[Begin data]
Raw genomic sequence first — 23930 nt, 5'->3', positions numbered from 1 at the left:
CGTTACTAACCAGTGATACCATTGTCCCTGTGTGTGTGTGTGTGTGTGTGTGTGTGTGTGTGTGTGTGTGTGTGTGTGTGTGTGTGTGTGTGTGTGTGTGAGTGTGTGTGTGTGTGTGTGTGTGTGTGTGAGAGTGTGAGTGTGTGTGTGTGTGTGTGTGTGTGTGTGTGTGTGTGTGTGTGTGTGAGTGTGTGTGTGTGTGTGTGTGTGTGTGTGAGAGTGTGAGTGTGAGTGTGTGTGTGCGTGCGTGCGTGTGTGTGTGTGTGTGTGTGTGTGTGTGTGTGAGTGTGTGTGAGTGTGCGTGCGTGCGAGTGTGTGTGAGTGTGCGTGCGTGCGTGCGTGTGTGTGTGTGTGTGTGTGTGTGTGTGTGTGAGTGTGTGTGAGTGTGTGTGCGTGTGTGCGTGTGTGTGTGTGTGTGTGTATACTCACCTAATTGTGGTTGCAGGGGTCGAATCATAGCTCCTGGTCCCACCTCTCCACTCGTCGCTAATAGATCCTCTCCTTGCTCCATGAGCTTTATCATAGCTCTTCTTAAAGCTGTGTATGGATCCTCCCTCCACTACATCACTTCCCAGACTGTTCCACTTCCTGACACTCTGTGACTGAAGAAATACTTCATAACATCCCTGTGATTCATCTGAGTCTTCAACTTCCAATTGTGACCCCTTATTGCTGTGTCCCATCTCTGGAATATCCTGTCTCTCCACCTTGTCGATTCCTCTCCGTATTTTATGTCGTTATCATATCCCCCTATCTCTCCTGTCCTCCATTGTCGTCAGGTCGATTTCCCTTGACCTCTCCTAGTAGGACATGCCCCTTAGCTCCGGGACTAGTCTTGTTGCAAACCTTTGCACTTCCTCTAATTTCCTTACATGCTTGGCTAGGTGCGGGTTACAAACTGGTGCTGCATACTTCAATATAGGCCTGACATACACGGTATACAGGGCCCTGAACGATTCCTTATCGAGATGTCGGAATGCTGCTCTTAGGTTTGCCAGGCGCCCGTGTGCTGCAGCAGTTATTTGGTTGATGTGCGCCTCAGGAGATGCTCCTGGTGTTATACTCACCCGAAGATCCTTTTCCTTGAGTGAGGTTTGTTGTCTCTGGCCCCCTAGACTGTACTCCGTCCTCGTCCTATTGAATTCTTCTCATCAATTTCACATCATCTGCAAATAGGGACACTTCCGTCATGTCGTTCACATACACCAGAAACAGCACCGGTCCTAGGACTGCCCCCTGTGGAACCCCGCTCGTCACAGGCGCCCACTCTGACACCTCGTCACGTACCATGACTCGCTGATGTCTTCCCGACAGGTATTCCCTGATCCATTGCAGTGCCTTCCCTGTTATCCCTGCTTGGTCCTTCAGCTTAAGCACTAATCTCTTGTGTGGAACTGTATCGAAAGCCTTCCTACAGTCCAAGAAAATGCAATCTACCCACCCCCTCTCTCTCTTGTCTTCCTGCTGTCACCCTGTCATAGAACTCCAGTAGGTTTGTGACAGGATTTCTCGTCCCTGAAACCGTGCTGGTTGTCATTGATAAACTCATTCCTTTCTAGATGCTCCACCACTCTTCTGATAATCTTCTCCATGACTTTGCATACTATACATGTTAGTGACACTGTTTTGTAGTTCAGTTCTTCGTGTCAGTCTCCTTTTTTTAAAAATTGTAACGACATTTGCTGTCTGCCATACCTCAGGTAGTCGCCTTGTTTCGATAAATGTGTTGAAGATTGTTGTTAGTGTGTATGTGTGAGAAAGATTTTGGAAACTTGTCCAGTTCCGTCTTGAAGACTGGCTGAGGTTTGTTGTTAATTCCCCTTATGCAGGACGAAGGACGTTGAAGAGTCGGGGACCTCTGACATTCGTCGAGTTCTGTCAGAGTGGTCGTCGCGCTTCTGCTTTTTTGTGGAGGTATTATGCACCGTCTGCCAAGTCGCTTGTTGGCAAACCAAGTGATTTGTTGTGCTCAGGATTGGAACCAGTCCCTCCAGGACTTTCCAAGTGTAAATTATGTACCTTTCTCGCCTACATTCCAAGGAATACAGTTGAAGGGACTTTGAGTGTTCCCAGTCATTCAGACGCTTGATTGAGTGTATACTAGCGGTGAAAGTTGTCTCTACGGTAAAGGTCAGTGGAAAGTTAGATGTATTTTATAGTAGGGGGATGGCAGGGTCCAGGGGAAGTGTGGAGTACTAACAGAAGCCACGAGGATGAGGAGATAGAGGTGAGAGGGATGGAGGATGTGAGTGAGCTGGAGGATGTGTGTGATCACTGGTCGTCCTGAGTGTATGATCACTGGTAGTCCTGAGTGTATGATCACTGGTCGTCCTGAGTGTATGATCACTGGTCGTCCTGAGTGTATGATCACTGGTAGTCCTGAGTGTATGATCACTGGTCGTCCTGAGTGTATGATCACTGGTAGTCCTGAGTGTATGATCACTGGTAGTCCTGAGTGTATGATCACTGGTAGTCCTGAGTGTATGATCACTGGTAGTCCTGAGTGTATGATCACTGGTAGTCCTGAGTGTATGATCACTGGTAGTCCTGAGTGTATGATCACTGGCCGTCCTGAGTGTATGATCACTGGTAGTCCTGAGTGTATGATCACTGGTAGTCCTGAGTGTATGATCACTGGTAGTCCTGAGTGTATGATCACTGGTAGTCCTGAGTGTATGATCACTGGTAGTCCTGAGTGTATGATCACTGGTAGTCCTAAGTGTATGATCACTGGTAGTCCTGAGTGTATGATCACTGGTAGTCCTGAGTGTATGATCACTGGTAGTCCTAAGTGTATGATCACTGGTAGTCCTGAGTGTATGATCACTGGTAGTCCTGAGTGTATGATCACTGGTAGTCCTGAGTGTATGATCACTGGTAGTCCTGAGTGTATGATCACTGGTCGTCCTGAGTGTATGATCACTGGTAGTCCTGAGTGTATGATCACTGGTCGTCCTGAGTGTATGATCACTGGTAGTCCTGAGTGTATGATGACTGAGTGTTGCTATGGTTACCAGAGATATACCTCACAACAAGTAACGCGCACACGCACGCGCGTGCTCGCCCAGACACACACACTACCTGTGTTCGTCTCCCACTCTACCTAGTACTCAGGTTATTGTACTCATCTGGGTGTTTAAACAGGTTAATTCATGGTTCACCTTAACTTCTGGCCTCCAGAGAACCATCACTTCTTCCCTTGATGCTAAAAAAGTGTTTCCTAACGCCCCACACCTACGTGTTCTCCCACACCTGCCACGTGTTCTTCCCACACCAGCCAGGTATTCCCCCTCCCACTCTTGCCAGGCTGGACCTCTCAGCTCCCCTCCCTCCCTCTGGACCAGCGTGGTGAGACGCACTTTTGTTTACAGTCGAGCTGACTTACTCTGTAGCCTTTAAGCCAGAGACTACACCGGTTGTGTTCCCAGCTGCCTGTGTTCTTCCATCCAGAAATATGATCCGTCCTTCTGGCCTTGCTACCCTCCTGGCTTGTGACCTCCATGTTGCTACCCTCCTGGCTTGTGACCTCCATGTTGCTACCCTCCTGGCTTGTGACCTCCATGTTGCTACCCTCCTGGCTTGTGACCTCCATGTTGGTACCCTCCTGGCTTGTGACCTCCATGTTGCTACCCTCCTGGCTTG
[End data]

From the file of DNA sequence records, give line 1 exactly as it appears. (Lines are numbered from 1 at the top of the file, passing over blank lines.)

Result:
Raw genomic sequence first — 23930 nt, 5'->3', positions numbered from 1 at the left: